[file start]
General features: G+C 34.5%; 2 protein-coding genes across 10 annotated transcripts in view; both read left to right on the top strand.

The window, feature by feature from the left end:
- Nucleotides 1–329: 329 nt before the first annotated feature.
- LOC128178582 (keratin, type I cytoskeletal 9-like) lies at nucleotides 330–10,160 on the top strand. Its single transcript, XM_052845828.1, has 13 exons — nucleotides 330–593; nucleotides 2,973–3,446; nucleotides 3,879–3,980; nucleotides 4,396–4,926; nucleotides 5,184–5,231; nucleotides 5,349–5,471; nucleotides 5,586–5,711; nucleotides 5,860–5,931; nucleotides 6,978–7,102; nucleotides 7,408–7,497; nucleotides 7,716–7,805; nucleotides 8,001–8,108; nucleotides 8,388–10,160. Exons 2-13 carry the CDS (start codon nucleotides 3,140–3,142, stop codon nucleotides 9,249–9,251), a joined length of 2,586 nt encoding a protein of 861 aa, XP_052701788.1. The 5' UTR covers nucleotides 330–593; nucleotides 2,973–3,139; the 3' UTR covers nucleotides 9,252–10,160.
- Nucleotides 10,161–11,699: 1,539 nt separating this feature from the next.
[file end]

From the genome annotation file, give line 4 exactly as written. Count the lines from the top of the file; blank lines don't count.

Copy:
- LOC128178582 (keratin, type I cytoskeletal 9-like) lies at nucleotides 330–10,160 on the top strand. Its single transcript, XM_052845828.1, has 13 exons — nucleotides 330–593; nucleotides 2,973–3,446; nucleotides 3,879–3,980; nucleotides 4,396–4,926; nucleotides 5,184–5,231; nucleotides 5,349–5,471; nucleotides 5,586–5,711; nucleotides 5,860–5,931; nucleotides 6,978–7,102; nucleotides 7,408–7,497; nucleotides 7,716–7,805; nucleotides 8,001–8,108; nucleotides 8,388–10,160. Exons 2-13 carry the CDS (start codon nucleotides 3,140–3,142, stop codon nucleotides 9,249–9,251), a joined length of 2,586 nt encoding a protein of 861 aa, XP_052701788.1. The 5' UTR covers nucleotides 330–593; nucleotides 2,973–3,139; the 3' UTR covers nucleotides 9,252–10,160.